Machine learning outcomes are the result of statistical inferences. When machine learning systems are involved, another aspect that makes the request for deletion difficult is identifying the data set that should be ultimately deleted (see Thylstrup, 2022).
The programmers of modern machine learning systems create data sets to be used as training data. On the basis of this data set – which can be filled with both personal and non-personal data – the machine is requested to run the algorithm on the training data and to achieve a given goal by finding common patterns and producing a model that can be further deployed to achieve the ultimate goal and outcome. Hence, in this complex pattern, some questions emerge. When the data processor receives a request for erasure from the data subject, which kind of data is to be deleted? From which datasets? And, more importantly, how to obtain the erasure? Notably, in the case of different datasets, it is natural that personal data may be involved both in the training set and in the analysis set.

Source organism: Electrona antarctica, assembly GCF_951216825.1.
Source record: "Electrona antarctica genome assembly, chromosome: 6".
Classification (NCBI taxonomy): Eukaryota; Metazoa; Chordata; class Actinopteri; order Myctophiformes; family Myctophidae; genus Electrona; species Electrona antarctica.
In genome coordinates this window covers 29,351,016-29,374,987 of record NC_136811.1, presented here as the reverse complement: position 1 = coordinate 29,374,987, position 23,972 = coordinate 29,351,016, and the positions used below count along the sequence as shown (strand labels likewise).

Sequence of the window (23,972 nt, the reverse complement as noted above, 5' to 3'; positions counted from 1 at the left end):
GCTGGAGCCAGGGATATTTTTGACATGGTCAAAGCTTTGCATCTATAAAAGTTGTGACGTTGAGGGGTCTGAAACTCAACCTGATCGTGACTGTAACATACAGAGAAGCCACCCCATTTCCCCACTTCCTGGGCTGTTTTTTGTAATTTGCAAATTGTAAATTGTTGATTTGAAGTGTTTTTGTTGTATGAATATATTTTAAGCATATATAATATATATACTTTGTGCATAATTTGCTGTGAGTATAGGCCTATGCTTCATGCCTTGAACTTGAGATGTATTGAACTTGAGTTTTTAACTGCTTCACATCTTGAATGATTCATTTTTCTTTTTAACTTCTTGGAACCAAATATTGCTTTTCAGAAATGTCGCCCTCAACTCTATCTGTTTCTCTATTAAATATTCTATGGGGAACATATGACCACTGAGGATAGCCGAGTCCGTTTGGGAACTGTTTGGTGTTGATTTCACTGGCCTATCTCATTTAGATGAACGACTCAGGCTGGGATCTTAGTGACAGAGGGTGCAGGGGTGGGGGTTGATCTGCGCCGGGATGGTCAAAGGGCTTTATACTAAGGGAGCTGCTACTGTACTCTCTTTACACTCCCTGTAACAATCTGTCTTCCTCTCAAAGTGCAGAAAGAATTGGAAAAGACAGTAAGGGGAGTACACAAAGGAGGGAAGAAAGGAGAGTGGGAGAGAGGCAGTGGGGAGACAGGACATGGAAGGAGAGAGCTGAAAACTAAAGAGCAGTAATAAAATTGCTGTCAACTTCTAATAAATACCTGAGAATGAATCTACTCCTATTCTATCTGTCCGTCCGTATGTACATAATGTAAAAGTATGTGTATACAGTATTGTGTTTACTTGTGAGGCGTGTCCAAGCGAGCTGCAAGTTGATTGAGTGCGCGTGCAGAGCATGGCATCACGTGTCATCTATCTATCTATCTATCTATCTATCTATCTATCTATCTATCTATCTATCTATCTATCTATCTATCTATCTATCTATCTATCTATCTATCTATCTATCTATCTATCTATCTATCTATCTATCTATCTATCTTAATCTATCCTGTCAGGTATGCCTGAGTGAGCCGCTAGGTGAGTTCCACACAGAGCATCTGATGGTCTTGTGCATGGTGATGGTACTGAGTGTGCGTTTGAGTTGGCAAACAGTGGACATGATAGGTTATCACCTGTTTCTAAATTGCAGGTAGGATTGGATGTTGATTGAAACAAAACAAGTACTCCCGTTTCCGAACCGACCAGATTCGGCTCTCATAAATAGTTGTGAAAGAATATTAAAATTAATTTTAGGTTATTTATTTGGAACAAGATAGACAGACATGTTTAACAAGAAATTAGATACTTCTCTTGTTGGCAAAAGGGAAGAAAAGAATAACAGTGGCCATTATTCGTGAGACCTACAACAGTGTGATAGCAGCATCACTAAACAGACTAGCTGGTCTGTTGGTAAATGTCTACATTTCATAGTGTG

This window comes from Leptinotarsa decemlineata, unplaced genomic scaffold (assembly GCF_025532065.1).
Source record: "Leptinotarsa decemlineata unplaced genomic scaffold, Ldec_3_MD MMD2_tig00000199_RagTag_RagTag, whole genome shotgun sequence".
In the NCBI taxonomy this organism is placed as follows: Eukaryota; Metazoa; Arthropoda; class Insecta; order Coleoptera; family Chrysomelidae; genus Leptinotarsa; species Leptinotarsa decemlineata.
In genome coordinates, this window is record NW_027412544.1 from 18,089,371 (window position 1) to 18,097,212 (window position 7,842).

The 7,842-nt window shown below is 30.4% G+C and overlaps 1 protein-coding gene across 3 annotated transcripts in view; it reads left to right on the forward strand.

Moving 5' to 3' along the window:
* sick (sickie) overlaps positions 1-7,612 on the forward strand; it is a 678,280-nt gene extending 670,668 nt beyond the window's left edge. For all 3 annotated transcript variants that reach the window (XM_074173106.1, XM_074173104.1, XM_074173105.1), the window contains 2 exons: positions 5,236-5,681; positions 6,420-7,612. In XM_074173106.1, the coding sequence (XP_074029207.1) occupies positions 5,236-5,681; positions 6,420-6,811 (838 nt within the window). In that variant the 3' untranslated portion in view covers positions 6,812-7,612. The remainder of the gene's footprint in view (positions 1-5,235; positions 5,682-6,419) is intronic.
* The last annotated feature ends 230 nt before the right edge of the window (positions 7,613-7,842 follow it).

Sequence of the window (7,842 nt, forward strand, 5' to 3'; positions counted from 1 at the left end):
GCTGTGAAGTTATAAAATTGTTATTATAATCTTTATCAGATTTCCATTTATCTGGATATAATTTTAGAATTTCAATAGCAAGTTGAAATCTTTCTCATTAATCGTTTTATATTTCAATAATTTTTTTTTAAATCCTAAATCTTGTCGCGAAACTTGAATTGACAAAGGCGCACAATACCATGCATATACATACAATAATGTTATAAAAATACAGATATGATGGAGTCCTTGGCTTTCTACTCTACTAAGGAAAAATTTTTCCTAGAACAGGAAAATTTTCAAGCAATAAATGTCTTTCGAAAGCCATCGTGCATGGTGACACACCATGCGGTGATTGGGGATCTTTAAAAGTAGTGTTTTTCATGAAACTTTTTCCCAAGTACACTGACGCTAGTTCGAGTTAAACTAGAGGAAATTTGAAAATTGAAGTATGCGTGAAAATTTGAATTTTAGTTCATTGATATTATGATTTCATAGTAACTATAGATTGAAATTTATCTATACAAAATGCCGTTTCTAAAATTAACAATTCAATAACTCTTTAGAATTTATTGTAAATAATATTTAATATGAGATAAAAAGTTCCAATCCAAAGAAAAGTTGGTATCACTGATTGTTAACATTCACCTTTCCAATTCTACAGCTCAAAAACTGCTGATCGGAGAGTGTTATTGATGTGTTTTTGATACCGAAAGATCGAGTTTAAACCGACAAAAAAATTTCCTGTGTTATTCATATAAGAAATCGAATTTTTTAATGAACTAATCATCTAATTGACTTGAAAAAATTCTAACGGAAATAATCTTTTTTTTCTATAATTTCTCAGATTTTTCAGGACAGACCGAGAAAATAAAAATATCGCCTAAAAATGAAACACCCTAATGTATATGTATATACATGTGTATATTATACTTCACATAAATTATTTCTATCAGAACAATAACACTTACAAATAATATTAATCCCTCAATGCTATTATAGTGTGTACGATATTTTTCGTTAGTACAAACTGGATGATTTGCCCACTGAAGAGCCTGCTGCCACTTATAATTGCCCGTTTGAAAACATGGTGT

It is to be said now that there are no crystal-clear answers to these questions. Some technical remedies are proposed, such as anonymizing data, functional encryption, selective amnesia, and model breaking. However, none of them seems to tackle the core of the problem: clarify the extent of the right to erasure from the machine learning perspective. A huge issue is to be found in the current lack of legal certainty as to how AI can be designed to comply with the regulation, given the specific features of data protection rights. Moreover, this tension between GDPR and machine learning happens since the latter are designed to render data (unilateral) modification difficult. This matter is hard to reconcile with the GDPR’s requirement that personal data be erased when specific circumstances apply. Hence, three main relevant conceptual uncertainties threaten data subjects’ rights and processors’ obligations.